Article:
Religious reverence may have played a part in the selection of pets, as certain animals were symbolic of a particular god or goddess. Sacred to Apollo and Artemis, for example, was the quail (ortyx) – likely a common sight at the divine twins’ central-Cycladic sanctuary on Delos, originally known as Ortygia or “Quail Island.” Pindar (5th century BC) and later mythographers relate that Asterie, sister of Leto (who bore the twins on Delos), escaped from Zeus’ advances by transforming herself into a quail, dropping into the Aegean Sea, then rising again as an island. Quails thus possessed a divine spirit and were coveted for their pleasing voices and colorful plumage. Far wilder pets are known from the Roman era, when the emperors Domitian and Caracalla kept lions in their palaces. Caracalla’s beloved companion, Acinaces, ate with him at table and slept in his master’s chamber. Valentinian I had his servants take precious care of two she-bears, Mica Aurea (Gold Flake) and Innocentia (Innocence), to whom he apparently handed over his enemies as playthings.
Raising the alarm
Household security was always a concern in antiquity. Canines were common gatekeepers – as mosaic thresholds in Pompeii reveal with their inscriptions “Cave canem” (Beware of the dog). Geese, a favorite pet of Penelope, could similarly serve a protective purpose. Caged birds, too, might alert homeowners to visitors, but were more often kept for their cheerful chirping. Talking green parrots, popular in Rome’s affluent homes, are described by Pliny as imports from India and “especially frolicsome under the influence of wine.” Even more ostentatious and expensive were pet peacocks, ridiculed alike by Greek comedic playwrights and Roman moralists.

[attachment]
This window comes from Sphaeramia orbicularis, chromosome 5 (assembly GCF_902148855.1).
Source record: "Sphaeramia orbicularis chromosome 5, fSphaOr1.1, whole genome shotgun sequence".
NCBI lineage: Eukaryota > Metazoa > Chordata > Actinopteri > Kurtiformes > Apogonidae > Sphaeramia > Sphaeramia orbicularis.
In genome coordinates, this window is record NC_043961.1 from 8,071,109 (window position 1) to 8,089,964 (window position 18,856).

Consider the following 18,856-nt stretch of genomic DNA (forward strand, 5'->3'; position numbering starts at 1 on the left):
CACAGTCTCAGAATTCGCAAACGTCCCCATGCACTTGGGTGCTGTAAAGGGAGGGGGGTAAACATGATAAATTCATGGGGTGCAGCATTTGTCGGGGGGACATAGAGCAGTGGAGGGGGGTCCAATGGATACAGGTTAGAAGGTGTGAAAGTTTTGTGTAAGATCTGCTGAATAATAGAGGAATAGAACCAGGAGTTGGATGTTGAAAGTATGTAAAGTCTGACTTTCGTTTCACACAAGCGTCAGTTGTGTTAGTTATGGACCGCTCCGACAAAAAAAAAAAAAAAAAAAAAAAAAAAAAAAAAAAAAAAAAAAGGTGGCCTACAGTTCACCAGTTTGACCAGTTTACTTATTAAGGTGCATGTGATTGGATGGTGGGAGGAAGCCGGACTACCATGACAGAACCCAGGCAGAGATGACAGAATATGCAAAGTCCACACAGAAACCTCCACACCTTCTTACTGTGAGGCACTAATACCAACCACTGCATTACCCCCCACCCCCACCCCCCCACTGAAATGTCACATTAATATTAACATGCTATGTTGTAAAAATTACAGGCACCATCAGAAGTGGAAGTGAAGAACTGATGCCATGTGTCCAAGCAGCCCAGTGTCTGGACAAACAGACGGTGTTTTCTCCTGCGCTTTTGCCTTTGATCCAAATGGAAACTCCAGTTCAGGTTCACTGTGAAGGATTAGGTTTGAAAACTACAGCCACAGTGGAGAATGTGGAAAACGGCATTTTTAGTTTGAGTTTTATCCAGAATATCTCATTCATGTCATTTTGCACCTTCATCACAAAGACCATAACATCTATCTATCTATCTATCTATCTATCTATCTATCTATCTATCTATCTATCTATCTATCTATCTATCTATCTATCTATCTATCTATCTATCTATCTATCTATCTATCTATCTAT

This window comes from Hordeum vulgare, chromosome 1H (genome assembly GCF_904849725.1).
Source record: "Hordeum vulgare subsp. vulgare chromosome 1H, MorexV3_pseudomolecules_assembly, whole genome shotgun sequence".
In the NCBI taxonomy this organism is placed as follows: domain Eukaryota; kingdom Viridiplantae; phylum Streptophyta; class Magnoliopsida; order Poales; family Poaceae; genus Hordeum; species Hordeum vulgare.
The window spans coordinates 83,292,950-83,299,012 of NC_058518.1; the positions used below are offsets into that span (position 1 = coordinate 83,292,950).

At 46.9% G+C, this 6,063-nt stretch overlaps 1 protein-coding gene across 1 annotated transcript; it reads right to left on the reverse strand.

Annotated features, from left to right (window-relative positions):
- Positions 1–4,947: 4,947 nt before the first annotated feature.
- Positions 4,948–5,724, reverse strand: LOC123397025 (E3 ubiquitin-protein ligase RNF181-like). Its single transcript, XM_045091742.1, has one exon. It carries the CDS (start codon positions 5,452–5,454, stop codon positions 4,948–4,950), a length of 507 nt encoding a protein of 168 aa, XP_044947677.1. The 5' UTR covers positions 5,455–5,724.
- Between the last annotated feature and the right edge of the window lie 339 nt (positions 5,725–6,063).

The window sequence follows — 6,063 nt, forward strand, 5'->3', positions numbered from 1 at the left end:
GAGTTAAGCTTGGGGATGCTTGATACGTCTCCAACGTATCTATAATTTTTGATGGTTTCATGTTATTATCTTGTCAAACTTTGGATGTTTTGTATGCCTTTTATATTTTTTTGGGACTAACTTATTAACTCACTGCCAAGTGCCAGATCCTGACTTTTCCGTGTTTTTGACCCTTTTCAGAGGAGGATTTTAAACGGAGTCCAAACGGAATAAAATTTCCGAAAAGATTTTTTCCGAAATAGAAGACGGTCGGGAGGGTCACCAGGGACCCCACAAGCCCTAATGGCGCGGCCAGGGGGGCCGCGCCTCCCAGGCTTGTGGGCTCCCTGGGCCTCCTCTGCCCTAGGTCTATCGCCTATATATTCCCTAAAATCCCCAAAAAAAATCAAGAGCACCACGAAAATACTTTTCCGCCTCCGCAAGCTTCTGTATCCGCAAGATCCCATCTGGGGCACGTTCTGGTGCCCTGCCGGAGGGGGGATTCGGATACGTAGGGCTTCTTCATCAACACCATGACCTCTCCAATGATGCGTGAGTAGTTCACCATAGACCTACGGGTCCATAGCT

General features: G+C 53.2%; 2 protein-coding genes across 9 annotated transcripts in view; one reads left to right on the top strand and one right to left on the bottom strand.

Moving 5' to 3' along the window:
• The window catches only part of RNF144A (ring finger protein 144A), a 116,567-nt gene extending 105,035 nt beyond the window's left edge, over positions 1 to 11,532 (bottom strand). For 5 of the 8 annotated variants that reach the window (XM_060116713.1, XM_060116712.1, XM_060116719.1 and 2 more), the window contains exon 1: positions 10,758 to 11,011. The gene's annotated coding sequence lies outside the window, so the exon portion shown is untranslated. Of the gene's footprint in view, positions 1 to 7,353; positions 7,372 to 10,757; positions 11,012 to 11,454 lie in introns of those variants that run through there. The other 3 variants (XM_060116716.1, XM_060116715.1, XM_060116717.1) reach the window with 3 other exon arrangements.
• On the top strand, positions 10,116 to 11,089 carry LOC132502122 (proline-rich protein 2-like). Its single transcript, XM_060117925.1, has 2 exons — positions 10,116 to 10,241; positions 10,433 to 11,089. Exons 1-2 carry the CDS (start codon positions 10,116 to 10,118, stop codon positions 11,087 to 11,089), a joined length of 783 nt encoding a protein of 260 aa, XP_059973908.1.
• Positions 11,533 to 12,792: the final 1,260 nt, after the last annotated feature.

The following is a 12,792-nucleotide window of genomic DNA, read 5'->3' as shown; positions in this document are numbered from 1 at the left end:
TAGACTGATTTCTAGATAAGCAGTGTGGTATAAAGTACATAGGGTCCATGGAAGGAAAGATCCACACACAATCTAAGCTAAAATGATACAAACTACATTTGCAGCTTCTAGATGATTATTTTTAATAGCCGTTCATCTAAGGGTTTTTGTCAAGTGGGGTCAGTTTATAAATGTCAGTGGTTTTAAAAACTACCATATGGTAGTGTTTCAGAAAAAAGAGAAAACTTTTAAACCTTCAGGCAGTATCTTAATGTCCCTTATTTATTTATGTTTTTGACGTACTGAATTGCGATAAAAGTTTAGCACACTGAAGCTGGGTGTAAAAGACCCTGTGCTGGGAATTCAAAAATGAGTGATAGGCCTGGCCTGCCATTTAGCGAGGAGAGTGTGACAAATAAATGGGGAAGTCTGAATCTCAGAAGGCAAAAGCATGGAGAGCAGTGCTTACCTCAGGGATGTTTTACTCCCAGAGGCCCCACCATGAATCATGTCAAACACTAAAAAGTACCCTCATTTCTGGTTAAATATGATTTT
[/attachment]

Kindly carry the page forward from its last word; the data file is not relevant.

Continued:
A faithful friend
Above all, pets provided comforting companionship, best displayed by the loyal dog. Ancient Greece’s most illustrious hound was probably faithful Argos, who patiently awaited Odysseus’ return from Troy, and then, after their reunion, died contentedly. Among valued canine breeds were Molossian, Laconian and Cretan guard dogs and the ubiquitous Melitan lap dog from Malta. The swineherd Eumaeus likely kept Molossians, as did nouveau riche Trimalchio, whose enormous beast Scylax, according to the Roman writer Petronius, caused a furious fracas during a banquet – attacking a smaller dog, upsetting a table lamp, smashing all the wine cups and sprinkling the guests with hot oil. Less ferocious was Publius’ little Issa, extolled by Martial: “More pure than the kiss of a dove… more loving than any maiden… dearer than Indian gems… She lies reclined upon his neck, and sleeps… and has never sullied the coverlet with a single spot…”
This article first appeared in Greece Is (www.greece-is.com), a Kathimerini publishing initiative.